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8:33 am
Sat July 26, 2014

NFL Faces Criticism Over Ray Rice Suspension From Ravens

Originally published on Sat July 26, 2014 11:32 am

Copyright 2014 NPR. To see more, visit http://www.npr.org/.

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Strange News
8:15 am
Sat July 26, 2014

Dressing Up As A T-Rex Is All Part Of The Job

Originally published on Sat July 26, 2014 11:32 am

Copyright 2014 NPR. To see more, visit http://www.npr.org/.

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The Two-Way
7:41 am
Sat July 26, 2014

U.N.: Second Black Box Found At Algerian Airliner Crash Site

An image released by the government of Mali shows the scene of the crash, just over the border with Burkina Faso.
Mali Government Xinhua/Landov

United Nations experts said they had recovered a second so-called black box at the crash site of Air Algerie flight AH5017 that went down in the desert in southern Mali.

Reuters says that "initial evidence taken from the remote crash site indicates that the aircraft broke apart when it smashed to the ground early on Thursday morning, making an attack appear unlikely."

The plane was en route from Ouagadougou, the capital of the West African nation of Burkina Faso, to Algiers when it suddenly disappeared from radar.

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All Tech Considered
7:23 am
Sat July 26, 2014

Tech Week: Industry Diversity, Digital Afterlives, Net Neutrality

Twitter released a scorecard showing its workforce — like other major tech firms — is largely male and white.
Jeff Chiu AP

What happened in technology this week, you ask? Here's a roundup of the tech stories reported by NPR and others since you last checked in.

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NPR Ed
7:08 am
Sat July 26, 2014

Learning To Read May Take Longer Than We Thought

Most of what we know — or think we know — about how kids learn comes from classroom practice and behavioral psychology. Now, neuroscientists are adding to and qualifying that store of knowledge by studying the brain itself. The latest example: new research in the journal Developmental Science suggests a famous phenomenon known as the "fourth-grade shift" isn't so clear-cut.

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The Two-Way
6:40 am
Sat July 26, 2014

U.S. Embassy Compound In Libya Shut Down Amid Fighting

In a photo taken on Thursday, smoke rises from a residential area in Tripoli, Libya. Deadly clashes erupted between Islamist fighters and pro-secular militias earlier this month.
Hamza Turkia Xinhua/Landov

Originally published on Sat July 26, 2014 8:42 pm

Updated at 9:05 a.m. ET.

The U.S. has temporarily closed its embassy in Libya and evacuated diplomats amid what is being described as a significant deterioration in security, with rival militant factions battling in the capital, Tripoli.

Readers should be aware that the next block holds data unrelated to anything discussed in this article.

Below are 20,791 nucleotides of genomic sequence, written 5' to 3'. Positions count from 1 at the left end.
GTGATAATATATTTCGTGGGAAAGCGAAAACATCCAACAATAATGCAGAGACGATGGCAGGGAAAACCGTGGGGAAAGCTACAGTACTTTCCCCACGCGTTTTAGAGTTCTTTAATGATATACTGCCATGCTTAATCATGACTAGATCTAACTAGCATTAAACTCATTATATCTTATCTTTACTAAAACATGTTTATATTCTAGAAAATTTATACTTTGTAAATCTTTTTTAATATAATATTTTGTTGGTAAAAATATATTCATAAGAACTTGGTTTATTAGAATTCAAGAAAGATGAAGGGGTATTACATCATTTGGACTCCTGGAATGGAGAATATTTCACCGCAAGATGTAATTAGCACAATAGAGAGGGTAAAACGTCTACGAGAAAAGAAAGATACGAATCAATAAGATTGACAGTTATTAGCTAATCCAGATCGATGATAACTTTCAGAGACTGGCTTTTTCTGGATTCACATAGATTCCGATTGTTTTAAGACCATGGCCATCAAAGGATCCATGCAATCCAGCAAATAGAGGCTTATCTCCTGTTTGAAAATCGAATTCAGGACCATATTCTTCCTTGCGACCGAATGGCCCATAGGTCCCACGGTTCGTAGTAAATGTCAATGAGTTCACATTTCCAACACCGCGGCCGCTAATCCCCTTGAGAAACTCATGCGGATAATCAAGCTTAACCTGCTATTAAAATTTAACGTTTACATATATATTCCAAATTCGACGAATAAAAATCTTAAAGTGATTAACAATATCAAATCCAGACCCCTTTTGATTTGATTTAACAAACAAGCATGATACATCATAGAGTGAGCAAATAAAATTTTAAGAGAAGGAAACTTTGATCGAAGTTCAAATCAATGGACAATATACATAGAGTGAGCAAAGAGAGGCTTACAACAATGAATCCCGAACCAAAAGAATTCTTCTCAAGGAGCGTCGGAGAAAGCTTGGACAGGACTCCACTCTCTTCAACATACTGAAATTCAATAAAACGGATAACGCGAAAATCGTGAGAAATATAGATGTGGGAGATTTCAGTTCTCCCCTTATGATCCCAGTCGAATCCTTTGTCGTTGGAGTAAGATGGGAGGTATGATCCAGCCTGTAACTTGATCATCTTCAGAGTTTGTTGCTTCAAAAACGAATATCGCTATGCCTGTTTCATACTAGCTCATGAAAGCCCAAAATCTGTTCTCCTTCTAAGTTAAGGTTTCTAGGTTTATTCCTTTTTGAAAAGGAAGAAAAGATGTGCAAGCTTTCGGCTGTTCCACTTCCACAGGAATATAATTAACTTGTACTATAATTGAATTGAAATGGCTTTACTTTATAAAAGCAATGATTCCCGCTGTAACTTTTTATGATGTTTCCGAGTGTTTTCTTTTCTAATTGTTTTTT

"Due to the ongoing violence resulting from clashes between Libyan militias in the immediate vicinity of the U.S. Embassy in Tripoli, we have temporarily relocated all of our personnel out of Libya," State Department spokeswoman Marie Harf said.

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NPR Story
6:35 am
Sat July 26, 2014

If All The Ice Melts, What Happens To Hockey?

Originally published on Sat July 26, 2014 11:32 am

Copyright 2014 NPR. To see more, visit http://www.npr.org/.

NPR Story
6:35 am
Sat July 26, 2014

'Back Channel' Turns Up White House Intrigue

Originally published on Sat July 26, 2014 11:32 am

Copyright 2014 NPR. To see more, visit http://www.npr.org/.

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SCOTT SIMON, HOST:

This is WEEKEND EDITION from NPR News. I'm Scott Simon. When Stephen Carter's new novel opens, President Kennedy is alone in a bedroom with the beautiful intern. Did I say this was a novel? We'll let Professor Carter pick up his narrative.

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NPR Story
6:35 am
Sat July 26, 2014

Bobby Patterson's 'Got More Soul,' Heart And Spirit

Originally published on Sat July 26, 2014 11:32 am

Copyright 2014 NPR. To see more, visit http://www.npr.org/.

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SCOTT SIMON, HOST:

When it comes to music, Bobby Patterson is an old soul.

(SOUNDBITE OF A SONG, "I GOT MORE SOUL")

BOBBY PATTERSON: (Singing) Yeah, yeah, yeah, yeah. Someone get the hose from Ms. Annie Rose because she's hotter than a $2 pistol.

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The Salt
6:35 am
Sat July 26, 2014

Forget The Fishing Boat: Alaskans Scoop Up Salmon With Dipnets

Using dipnets --€” which have nets up to 5 feet in diameter at the end --€” isn't easy, and the river can get pretty crowded. Robert Carter, a novice dipnetter, holds up the first fish he caught after a day on the Kenai River.
Annie Feidt Alaska Public Media

Originally published on Sat July 26, 2014 11:32 am

Fishing purists, be warned. This story is not for you.

Yes, it's about salmon fishing on a scenic river in Alaska. But no one here is hooking a prize fish in the remote wilderness. This kind of fishing is all about crowds and slop buckets and big contraptions called dipnets — and the lengths Alaskans will go to in order to fill their freezers with sockeye salmon.

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